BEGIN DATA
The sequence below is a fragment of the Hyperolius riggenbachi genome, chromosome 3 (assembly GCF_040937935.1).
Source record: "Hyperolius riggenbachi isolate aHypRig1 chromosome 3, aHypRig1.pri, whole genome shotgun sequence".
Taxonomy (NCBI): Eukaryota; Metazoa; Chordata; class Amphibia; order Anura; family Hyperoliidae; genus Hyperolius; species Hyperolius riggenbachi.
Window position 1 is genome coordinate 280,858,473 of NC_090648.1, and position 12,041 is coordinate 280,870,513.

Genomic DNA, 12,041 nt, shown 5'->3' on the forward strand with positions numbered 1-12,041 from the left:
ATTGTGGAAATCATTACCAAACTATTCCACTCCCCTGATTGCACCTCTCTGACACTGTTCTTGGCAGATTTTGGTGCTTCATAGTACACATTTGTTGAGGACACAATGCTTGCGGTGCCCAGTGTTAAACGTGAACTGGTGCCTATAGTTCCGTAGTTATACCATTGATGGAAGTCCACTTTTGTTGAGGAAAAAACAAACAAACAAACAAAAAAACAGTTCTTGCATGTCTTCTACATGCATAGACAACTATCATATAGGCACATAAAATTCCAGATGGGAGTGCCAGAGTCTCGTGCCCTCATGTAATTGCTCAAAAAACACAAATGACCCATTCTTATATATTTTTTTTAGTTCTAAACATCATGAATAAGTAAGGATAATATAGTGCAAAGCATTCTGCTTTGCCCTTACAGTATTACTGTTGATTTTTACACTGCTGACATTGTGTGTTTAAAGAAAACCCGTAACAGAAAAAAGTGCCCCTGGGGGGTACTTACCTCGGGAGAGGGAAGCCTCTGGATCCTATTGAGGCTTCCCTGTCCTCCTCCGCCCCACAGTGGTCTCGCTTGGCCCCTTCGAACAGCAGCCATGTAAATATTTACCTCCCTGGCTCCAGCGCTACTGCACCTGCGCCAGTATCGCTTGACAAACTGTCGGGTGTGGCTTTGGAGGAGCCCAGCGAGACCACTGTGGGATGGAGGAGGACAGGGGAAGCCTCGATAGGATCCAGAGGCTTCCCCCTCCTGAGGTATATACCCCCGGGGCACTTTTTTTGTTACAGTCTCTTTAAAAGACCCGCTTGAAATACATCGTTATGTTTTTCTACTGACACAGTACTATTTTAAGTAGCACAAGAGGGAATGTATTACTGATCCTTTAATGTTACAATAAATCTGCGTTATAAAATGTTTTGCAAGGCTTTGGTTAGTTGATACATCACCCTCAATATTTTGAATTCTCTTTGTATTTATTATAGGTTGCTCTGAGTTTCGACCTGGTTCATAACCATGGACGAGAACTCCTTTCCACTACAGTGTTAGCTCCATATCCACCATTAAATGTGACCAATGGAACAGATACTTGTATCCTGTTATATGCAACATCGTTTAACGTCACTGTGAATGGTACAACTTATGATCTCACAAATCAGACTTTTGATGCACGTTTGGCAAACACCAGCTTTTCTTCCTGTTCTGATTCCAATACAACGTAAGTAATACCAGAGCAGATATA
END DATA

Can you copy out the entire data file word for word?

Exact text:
The sequence below is a fragment of the Hyperolius riggenbachi genome, chromosome 3 (assembly GCF_040937935.1).
Source record: "Hyperolius riggenbachi isolate aHypRig1 chromosome 3, aHypRig1.pri, whole genome shotgun sequence".
Taxonomy (NCBI): Eukaryota; Metazoa; Chordata; class Amphibia; order Anura; family Hyperoliidae; genus Hyperolius; species Hyperolius riggenbachi.
Window position 1 is genome coordinate 280,858,473 of NC_090648.1, and position 12,041 is coordinate 280,870,513.

Genomic DNA, 12,041 nt, shown 5'->3' on the forward strand with positions numbered 1-12,041 from the left:
ATTGTGGAAATCATTACCAAACTATTCCACTCCCCTGATTGCACCTCTCTGACACTGTTCTTGGCAGATTTTGGTGCTTCATAGTACACATTTGTTGAGGACACAATGCTTGCGGTGCCCAGTGTTAAACGTGAACTGGTGCCTATAGTTCCGTAGTTATACCATTGATGGAAGTCCACTTTTGTTGAGGAAAAAACAAACAAACAAACAAAAAAACAGTTCTTGCATGTCTTCTACATGCATAGACAACTATCATATAGGCACATAAAATTCCAGATGGGAGTGCCAGAGTCTCGTGCCCTCATGTAATTGCTCAAAAAACACAAATGACCCATTCTTATATATTTTTTTTAGTTCTAAACATCATGAATAAGTAAGGATAATATAGTGCAAAGCATTCTGCTTTGCCCTTACAGTATTACTGTTGATTTTTACACTGCTGACATTGTGTGTTTAAAGAAAACCCGTAACAGAAAAAAGTGCCCCTGGGGGGTACTTACCTCGGGAGAGGGAAGCCTCTGGATCCTATTGAGGCTTCCCTGTCCTCCTCCGCCCCACAGTGGTCTCGCTTGGCCCCTTCGAACAGCAGCCATGTAAATATTTACCTCCCTGGCTCCAGCGCTACTGCACCTGCGCCAGTATCGCTTGACAAACTGTCGGGTGTGGCTTTGGAGGAGCCCAGCGAGACCACTGTGGGATGGAGGAGGACAGGGGAAGCCTCGATAGGATCCAGAGGCTTCCCCCTCCTGAGGTATATACCCCCGGGGCACTTTTTTTGTTACAGTCTCTTTAAAAGACCCGCTTGAAATACATCGTTATGTTTTTCTACTGACACAGTACTATTTTAAGTAGCACAAGAGGGAATGTATTACTGATCCTTTAATGTTACAATAAATCTGCGTTATAAAATGTTTTGCAAGGCTTTGGTTAGTTGATACATCACCCTCAATATTTTGAATTCTCTTTGTATTTATTATAGGTTGCTCTGAGTTTCGACCTGGTTCATAACCATGGACGAGAACTCCTTTCCACTACAGTGTTAGCTCCATATCCACCATTAAATGTGACCAATGGAACAGATACTTGTATCCTGTTATATGCAACATCGTTTAACGTCACTGTGAATGGTACAACTTATGATCTCACAAATCAGACTTTTGATGCACGTTTGGCAAACACCAGCTTTTCTTCCTGTTCTGATTCCAATACAACGTAAGTAATACCAGAGCAGATATA